Protected Bikeways Are Happening, and Many Are On Board: A Recap of the East Lake Open Streets Event

Sunday, July 24th, 2016 was East Lake’s energizing and action-packed Open Streets event. A day filled with fun activities dedicated to the community’s unity without the presence of motorizeimagesd traffic. Numerous aligned streets are blocked off by barricades for roughly six hours to enjoy the rarity of motorized absence. Naturally, Open Streets also brings up the community’s street safety with the absence of vehicles from the picture. It’s a glimpse into what the streets could look and feel like with more bicyclists on the road and smarter bikeway infrastructure. I gladly signed up to be a volunteer for the host of the event, the Minneapolis Bicycle Coalition for their Bikeways for Everyone installation.

As a strong bicycle enthusiast, I jumped at the chance to volunteer for the Minneapolis Bicycle Coalition’s “Bikeways for Everyone” installation. This street installation displays what a protected bike lane on Minneapolis’s city streets would look and feel like for bicyclists to ride on. The protected bike lane is realistically placed on the blocked-off street for Open Street attendees to try out on their bicycles (below photo). The installation is about a fourth of a city block long and dressed-up with objects like colorful flower pots to physically protect bicyclists from the traffic lanes. The protected lanes are roughly the same width as realistic bike lanes seen already on Minneapolis’s streets. Volunteers are seen throughout the installation encouraging bikers to enter, cheering bicyclists on as they ride through, and greeting bicyclists at the end to high-five and have bicyclists sign a postcard to support more protected bike lanes in Minneapolis.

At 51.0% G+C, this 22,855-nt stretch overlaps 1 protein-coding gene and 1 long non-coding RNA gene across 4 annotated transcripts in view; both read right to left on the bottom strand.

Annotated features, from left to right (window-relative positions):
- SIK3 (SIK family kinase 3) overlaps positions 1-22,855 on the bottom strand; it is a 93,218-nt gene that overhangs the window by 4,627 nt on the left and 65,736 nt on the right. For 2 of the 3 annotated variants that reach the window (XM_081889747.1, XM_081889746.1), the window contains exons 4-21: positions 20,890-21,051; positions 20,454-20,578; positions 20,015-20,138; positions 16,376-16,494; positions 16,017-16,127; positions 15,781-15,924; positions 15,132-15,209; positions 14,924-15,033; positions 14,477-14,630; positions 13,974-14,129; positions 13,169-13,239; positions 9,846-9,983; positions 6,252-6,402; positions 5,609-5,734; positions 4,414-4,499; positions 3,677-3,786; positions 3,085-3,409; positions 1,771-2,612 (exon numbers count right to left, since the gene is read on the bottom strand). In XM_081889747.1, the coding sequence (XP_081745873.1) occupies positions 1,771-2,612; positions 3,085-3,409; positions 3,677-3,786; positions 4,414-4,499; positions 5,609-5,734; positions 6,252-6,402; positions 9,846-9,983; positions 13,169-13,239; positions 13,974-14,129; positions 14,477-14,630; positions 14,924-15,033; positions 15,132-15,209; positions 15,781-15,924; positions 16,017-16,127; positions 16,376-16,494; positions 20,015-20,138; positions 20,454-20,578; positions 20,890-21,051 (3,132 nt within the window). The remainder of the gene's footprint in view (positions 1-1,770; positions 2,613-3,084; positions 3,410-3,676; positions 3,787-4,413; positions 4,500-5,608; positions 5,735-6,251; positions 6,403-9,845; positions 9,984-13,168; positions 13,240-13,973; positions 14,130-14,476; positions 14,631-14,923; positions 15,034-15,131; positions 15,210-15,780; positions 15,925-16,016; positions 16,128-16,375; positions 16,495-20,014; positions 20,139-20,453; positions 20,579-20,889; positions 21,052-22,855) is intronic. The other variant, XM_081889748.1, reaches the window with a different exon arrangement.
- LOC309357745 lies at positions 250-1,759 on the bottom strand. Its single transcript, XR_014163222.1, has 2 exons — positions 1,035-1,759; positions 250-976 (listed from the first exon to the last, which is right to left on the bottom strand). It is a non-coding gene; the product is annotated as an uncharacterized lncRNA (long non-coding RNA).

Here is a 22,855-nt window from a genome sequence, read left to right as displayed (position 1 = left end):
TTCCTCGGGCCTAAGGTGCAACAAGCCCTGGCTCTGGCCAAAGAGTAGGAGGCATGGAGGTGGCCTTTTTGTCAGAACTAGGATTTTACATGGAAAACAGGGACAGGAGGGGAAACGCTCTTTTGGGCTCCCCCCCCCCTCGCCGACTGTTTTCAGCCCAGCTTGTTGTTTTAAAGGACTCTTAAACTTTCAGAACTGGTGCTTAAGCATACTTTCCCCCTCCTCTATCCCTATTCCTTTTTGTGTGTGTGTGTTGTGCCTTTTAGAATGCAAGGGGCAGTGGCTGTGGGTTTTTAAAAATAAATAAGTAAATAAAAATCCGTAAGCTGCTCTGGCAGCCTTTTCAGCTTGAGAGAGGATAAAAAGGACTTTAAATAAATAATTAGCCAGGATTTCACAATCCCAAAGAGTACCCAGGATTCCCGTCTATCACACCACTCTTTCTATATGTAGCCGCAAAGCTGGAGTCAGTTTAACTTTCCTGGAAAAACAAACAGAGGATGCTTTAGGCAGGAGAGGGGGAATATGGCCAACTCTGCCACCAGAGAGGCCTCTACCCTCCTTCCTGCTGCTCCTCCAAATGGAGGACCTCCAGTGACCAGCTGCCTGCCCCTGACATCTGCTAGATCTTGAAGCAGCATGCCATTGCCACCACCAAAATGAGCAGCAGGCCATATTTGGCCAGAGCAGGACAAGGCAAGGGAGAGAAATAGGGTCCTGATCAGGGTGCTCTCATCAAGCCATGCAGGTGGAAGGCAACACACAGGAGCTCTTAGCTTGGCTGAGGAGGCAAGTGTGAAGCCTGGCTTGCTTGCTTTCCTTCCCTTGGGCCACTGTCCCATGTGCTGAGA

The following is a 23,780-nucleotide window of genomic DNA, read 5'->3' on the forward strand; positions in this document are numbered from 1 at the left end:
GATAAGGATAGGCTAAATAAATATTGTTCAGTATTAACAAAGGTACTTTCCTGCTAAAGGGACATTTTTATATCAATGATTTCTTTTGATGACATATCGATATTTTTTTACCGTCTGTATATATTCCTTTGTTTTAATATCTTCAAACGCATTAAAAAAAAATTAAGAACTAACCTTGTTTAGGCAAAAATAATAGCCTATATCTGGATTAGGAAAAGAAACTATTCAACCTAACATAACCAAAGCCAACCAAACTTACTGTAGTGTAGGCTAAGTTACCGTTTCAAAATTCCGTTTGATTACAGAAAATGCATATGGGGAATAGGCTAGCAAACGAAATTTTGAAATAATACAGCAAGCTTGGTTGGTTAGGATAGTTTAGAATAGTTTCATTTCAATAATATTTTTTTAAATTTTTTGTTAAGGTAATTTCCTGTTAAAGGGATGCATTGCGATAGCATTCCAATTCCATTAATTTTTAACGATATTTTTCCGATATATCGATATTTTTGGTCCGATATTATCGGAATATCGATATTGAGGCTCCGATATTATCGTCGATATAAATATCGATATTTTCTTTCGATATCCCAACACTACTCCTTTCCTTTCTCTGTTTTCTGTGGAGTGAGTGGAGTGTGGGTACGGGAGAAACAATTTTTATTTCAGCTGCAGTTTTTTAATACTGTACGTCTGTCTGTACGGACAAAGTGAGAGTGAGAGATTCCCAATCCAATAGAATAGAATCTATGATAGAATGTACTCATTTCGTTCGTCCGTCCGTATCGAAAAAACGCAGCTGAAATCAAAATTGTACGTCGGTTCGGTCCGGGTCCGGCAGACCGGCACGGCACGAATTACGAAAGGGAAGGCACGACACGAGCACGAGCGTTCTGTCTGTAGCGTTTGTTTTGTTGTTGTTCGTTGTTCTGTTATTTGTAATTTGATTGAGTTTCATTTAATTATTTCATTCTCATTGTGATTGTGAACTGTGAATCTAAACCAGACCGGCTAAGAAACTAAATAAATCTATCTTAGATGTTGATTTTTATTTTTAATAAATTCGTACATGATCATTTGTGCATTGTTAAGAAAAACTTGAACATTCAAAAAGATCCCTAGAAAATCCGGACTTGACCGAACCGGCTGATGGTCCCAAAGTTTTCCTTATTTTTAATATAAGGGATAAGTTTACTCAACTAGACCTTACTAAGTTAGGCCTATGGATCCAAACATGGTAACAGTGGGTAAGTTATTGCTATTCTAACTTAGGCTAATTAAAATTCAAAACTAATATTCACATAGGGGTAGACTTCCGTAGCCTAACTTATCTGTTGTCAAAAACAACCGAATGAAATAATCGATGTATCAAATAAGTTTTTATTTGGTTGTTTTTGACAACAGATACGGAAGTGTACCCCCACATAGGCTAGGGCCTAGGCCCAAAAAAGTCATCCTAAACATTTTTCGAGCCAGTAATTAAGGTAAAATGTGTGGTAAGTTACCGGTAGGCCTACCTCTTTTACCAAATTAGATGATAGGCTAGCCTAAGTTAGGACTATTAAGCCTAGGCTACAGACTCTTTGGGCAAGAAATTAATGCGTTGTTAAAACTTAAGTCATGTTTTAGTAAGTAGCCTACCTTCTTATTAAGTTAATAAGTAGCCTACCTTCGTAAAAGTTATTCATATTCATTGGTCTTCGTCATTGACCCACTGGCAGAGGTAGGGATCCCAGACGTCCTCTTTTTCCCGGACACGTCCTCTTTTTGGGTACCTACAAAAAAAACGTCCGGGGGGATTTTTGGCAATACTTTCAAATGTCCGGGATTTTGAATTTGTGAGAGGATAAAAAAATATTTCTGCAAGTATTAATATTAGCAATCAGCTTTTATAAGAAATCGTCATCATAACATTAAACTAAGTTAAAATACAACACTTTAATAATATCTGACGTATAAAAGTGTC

As I work outside for most of the week, I’m used to being outside for long periods of time. I am also a huge fan of the East Lake neighborhood, it’s a neighborhood I pass through frequently and went to high school in. I gladly signed up for two consecutive shifts, 1-3:30pm and 3:15-5:30pm. Having volunteered at the installation for a little over four hours, I noticed an overarching theme. Most everyone I observed and spoke with from the community and beyond was a fan of the temporary protected bikeway. I don’t think this was the fact that we were across the way from the most mouthwatering authentic taco stand on the block, either.

Bicyclist’s positive reactions throughout the lane and especially at the end were eye-opening. Bicyclists were very joyful and excited to have experienced such a different and new kind of bike lane. One they said felt comfortable riding with their kids, friends, and family through. Most bicyclists said they could see this in their community and wanted to know more information about how it works. There was almost no hesitation to fill out a postcard to their city council memf6706c20dd4dc56777_ulm6ivwthbers to encourage more. Bicyclists even wrote small side notes to the council members with strong emphasis to get protected bike lanes into their communities, and fast. I even got two folks to sign while walking out of a small business near by, they loved how the bike lane looked on their street. As I do some canvassing professionally, I seldom see this level of engagement.

Opposition to the Bikeways for Everyone installation was not high. Out of hundreds of people I saw or spoke with, only a small count had negative words to share. I specifically remember a man yelling on his bicycle going past, “you’re ruining the roads with these!”. But he was on a bicycle himself. I could only wonder if he longed for safer bikeways when he was bicycling and safer street design when driving a vehicle. Out of most opposition were questions. Like, how is this going to work? What streets would even be fit for this? Good Questions.